Beyond the boundaries

2014-03-19 00:00

THE first thing I ask Mark Gevisser is, why write a memoir? He doesn’t really answer, but immediately says he is uncomfortable with the word “memoir”.

“I know the book has to fit somewhere on the shelf, but it’s not a life of Mark Gevisser. In many ways, it’s an extension of writing about other people.”

He goes on to explain that to write biography — his last book was Thabo Mbeki: The Dream Deferred — a writer has to be very clear about his or her own personal perspective: it is a subjective act.

“I sensed the impossibility of telling a life story when I was doing the Mbeki book, and the sense is stronger now from working on my own story.”

Lost and Found in Johannesburg uses Dispatcher, the game the very young Gevisser used to play as he sat in his father’s car with an ancient street map of Johannesburg, dispatching imaginary people on journeys from one street and suburb to another, to explore borders and boundaries, both literal and metaphorical.

“If I was at a dinner party, I would tell the story differently, emphasise something different. I would use it to show how I was a nerdy kid, get a laugh. That’s the beauty of storytelling and the different ways we can remember things. We reconstruct our lives by what we remember and what we don’t.”

So, Lost and Found is not really a memoir, although it tells about Gevisser himself, his family background and life in South Africa.

It is also a very different book from the one Gevisser set out to write. Three weeks before it was due to be delivered to the publisher, Gevisser was visiting friends in Johannesburg for an evening of watching television. They were held up, subjected to an horrific, violent attack and robbed. And among the things stolen was Gevisser’s manuscript.

“The book was going to be about my relationship with Johannesburg and borders and boundaries. Then I realised I could write about the attack as well.”

So Gevisser phoned his publishers and told them the book would be a year late. On the one hand, writing about the experience was therapeutic: on the other it changed the book.

When I started reading — and Gevisser initially tells his readers about the attack in a prologue — I was concerned. Surely we weren’t going to be treated to yet another misery memoir?

Gevisser says he was very aware of the danger, and structured the book so that by the end he has moved on from the attack. When I ask whether he thinks the result is a better or a worse book than would otherwise have been the case, he laughs: “I do know I would rather not have been attacked and had a less good book.”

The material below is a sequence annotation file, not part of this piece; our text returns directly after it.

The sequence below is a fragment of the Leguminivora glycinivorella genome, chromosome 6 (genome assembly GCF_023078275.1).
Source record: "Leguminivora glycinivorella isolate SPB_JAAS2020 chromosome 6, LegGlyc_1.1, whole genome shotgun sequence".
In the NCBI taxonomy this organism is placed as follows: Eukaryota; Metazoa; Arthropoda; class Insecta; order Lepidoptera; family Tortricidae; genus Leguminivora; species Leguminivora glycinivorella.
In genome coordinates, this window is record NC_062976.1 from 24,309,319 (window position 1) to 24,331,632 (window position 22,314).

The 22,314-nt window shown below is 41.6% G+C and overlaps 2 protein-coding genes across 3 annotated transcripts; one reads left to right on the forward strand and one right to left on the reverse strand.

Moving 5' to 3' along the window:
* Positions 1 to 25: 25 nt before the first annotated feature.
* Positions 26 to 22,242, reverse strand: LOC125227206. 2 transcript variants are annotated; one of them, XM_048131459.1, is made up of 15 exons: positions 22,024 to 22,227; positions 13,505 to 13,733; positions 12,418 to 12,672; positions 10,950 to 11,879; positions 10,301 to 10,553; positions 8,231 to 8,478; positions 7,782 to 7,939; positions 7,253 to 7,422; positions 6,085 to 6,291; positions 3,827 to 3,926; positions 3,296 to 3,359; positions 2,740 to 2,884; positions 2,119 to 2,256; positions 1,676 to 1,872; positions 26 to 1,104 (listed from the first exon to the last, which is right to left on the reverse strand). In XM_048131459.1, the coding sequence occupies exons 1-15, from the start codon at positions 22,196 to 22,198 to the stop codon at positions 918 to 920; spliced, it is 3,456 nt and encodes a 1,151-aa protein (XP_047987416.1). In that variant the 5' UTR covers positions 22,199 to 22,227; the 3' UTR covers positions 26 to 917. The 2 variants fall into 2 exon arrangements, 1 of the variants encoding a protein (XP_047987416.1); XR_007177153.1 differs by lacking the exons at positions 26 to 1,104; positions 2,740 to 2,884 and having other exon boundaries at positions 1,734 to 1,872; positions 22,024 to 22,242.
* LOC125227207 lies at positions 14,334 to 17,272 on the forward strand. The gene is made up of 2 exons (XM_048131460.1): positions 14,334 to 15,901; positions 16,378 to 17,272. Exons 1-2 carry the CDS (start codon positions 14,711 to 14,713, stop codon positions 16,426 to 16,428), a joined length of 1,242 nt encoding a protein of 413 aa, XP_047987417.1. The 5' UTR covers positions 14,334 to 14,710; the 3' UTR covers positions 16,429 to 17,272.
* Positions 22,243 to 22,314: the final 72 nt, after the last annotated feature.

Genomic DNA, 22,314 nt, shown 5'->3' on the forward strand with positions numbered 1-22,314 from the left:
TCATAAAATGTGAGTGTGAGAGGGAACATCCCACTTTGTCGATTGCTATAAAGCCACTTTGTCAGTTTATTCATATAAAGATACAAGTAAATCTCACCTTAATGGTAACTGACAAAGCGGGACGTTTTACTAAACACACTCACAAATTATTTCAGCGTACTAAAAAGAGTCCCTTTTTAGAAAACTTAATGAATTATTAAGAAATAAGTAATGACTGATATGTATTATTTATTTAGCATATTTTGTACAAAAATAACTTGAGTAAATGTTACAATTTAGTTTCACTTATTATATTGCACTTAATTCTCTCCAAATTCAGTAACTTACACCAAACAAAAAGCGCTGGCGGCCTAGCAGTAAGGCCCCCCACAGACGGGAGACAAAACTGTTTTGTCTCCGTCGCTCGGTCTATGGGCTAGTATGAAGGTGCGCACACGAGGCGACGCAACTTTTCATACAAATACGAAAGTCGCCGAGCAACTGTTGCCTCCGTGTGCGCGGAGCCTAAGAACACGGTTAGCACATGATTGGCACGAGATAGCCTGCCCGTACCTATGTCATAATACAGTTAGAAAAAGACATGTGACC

He says he made the story of the attack the fourth act of a five-act play. “I wouldn’t have written about it if I didn’t have a way of moving the book on beyond it.”

In one interview, he was asked why he didn’t get straight onto a plane after the attack and head for Paris, where he currently lives. “One reason is that no one in Paris would get it. They would have been so horrified, they wouldn’t know what to say to me. Johannesburg is a humanist city where people look after each other.”

An important part of the book deals with Gevisser’s sexuality. As a gay man, he has had to face his own alienation, his encounters with social boundaries.

But it is also a political book, and I ask if there isn’t a danger that readers will see him equating his own difficulties with those of the black majority. It is a suggestion he vehemently rejects.

“I know I grew up as an empowered, privileged person, and cannot compare my experience to that of blacks growing up under apartheid.” And by telling poignant stories of gay black men he has met, he makes that doubly plain.

Gevisser’s take on the rising tide of homophobia in Africa is interesting. He sees it as a backlash against globalisation, and a result of the importation of ideas. “Patriarchy is becoming freaked out,” is how he puts it. But he is encouraged by the way in which the values of the South African Constitution are becoming entrenched.

“Jacob Zuma is prone to making homophobic statements, but every time, they have to be retracted the next day — spokesmen saying he was misquoted and so on. And I was struck, listening to a phone-in on the radio, by the respect for people’s choices.”

It’s one of the things that makes Gevisser determined that he will eventually return to his home country, and probably to his home town, the strange, boundary-defined place that has inspired his book.

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